Changes in a nursing home’s financial status can sometimes lead the executives of the company to do terrible things to hide their problems. Things like fraud, understaffing and wrongful death can occur as a result, and that’s what appears might have happened in a Florida nursing home last year. Wrongful death damages due to claims of “lethal negligence” and “civil conspiracy” have been filed against Lakeland Hills Rehabilitation Center, two of it’s past administrators, Ellis J. Williams and Ruth J. Bentley, and it’s management company Senior Health Management.
The suit claims Barbara J. Seabron died last year due to a host of untreated severe infections including MRSA and sepsis. The claim states that there was a “failure to monitor significant signs and symptoms” of these infections and that the nursing home staff and administration should be held responsible.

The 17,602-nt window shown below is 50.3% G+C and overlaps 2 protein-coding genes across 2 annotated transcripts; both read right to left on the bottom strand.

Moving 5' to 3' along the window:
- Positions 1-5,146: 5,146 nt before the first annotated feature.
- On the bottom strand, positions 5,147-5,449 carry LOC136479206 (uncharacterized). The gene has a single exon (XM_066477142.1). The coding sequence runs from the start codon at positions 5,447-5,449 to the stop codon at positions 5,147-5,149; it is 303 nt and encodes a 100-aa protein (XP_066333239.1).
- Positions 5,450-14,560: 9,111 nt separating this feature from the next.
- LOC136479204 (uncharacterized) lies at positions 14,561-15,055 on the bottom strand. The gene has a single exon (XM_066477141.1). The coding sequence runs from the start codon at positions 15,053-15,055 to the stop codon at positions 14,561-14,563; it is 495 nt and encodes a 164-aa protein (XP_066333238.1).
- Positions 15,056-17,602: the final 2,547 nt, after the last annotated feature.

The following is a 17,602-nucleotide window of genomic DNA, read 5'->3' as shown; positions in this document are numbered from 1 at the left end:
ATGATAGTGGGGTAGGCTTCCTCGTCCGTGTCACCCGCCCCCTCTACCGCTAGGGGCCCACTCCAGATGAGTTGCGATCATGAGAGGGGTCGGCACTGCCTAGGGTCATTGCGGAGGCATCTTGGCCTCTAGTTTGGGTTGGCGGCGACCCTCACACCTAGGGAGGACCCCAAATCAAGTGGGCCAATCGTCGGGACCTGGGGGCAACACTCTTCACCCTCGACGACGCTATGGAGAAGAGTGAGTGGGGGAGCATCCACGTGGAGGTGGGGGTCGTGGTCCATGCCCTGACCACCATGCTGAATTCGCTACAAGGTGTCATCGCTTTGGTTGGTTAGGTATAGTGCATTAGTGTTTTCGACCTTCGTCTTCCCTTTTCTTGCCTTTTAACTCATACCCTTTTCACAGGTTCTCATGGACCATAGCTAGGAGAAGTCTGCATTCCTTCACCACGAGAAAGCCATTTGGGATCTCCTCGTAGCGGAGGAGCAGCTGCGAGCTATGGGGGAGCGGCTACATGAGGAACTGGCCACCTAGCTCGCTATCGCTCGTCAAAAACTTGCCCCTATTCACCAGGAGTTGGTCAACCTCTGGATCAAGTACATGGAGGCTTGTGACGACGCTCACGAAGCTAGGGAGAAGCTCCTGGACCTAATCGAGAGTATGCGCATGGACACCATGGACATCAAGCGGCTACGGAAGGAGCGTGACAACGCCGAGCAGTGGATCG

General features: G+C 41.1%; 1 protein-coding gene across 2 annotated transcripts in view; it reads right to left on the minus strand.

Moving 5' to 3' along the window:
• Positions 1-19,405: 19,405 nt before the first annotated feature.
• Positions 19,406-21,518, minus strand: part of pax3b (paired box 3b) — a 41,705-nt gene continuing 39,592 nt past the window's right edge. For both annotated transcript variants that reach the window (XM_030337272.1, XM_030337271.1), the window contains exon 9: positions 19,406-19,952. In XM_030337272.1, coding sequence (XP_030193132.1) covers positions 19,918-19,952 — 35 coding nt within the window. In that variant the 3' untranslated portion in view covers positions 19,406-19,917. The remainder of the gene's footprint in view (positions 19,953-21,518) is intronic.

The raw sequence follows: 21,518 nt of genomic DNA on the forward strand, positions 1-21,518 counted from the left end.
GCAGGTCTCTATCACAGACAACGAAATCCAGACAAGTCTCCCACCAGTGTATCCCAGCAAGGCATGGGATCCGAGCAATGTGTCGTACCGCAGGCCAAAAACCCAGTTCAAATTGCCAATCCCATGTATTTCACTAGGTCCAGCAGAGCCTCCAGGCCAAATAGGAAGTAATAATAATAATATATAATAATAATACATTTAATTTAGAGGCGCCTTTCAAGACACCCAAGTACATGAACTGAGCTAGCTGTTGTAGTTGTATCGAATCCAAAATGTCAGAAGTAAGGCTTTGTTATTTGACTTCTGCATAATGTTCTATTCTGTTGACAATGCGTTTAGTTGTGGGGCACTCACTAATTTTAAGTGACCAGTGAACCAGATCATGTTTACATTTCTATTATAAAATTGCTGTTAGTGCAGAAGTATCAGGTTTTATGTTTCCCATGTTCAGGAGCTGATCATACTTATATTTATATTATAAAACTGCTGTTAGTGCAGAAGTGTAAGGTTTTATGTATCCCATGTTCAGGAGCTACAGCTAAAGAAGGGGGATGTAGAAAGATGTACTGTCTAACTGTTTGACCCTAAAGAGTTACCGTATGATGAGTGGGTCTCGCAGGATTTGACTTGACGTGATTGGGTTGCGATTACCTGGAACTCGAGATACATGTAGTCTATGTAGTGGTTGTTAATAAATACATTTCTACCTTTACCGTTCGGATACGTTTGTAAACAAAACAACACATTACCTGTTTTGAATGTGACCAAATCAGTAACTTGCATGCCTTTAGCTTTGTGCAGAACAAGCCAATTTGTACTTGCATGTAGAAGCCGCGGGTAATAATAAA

The suit contends that in order to increase revenues, of which Williams and Bentley were paid a percentage as a management fee, Lakeland Hills management increased the severity level of health conditions of people that would be admitted there as residents. There was no commensurate increase of staff or the hiring of more qualified personnel that the more ill residents required. Money paid by residents was transferred to a non-profit corporation the suit claims didn’t exist. In addition, assets were transferred to a third company, Airamed, “to avoid creditors,” which included nursing home residents and past owners of Senior Health, leaving less to be spent on the more critical patients’ care.
Nursing home litigation takes a very long time, and these lawsuits are extremely complicated. These kinds of claims are almost always fiercely defended by the nursing home’s counsel. If you’re the victim of nursing home abuse, you need an experienced, dedicated lawyer like Craig Goldenfarb.